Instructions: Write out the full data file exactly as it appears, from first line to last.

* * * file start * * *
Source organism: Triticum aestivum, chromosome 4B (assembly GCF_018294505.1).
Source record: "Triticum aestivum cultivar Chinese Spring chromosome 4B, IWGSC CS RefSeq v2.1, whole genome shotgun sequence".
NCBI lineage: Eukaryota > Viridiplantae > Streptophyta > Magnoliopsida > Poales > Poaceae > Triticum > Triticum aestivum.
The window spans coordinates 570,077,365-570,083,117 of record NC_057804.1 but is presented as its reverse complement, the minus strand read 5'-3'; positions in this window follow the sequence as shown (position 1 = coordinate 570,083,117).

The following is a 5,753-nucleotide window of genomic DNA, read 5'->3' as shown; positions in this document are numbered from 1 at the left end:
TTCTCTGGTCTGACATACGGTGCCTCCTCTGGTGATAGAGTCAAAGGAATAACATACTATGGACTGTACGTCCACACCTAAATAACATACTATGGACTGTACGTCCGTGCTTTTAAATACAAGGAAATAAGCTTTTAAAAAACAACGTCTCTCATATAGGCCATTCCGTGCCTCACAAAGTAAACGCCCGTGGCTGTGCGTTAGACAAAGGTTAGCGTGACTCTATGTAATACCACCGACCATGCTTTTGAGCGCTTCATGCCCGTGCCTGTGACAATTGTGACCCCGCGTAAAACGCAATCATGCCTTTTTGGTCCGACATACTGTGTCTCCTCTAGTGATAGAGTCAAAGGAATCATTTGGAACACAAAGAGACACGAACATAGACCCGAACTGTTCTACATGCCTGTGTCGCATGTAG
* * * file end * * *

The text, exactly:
Source organism: Triticum aestivum, chromosome 4B (assembly GCF_018294505.1).
Source record: "Triticum aestivum cultivar Chinese Spring chromosome 4B, IWGSC CS RefSeq v2.1, whole genome shotgun sequence".
NCBI lineage: Eukaryota > Viridiplantae > Streptophyta > Magnoliopsida > Poales > Poaceae > Triticum > Triticum aestivum.
The window spans coordinates 570,077,365-570,083,117 of record NC_057804.1 but is presented as its reverse complement, the minus strand read 5'-3'; positions in this window follow the sequence as shown (position 1 = coordinate 570,083,117).

The following is a 5,753-nucleotide window of genomic DNA, read 5'->3' as shown; positions in this document are numbered from 1 at the left end:
TTCTCTGGTCTGACATACGGTGCCTCCTCTGGTGATAGAGTCAAAGGAATAACATACTATGGACTGTACGTCCACACCTAAATAACATACTATGGACTGTACGTCCGTGCTTTTAAATACAAGGAAATAAGCTTTTAAAAAACAACGTCTCTCATATAGGCCATTCCGTGCCTCACAAAGTAAACGCCCGTGGCTGTGCGTTAGACAAAGGTTAGCGTGACTCTATGTAATACCACCGACCATGCTTTTGAGCGCTTCATGCCCGTGCCTGTGACAATTGTGACCCCGCGTAAAACGCAATCATGCCTTTTTGGTCCGACATACTGTGTCTCCTCTAGTGATAGAGTCAAAGGAATCATTTGGAACACAAAGAGACACGAACATAGACCCGAACTGTTCTACATGCCTGTGTCGCATGTAG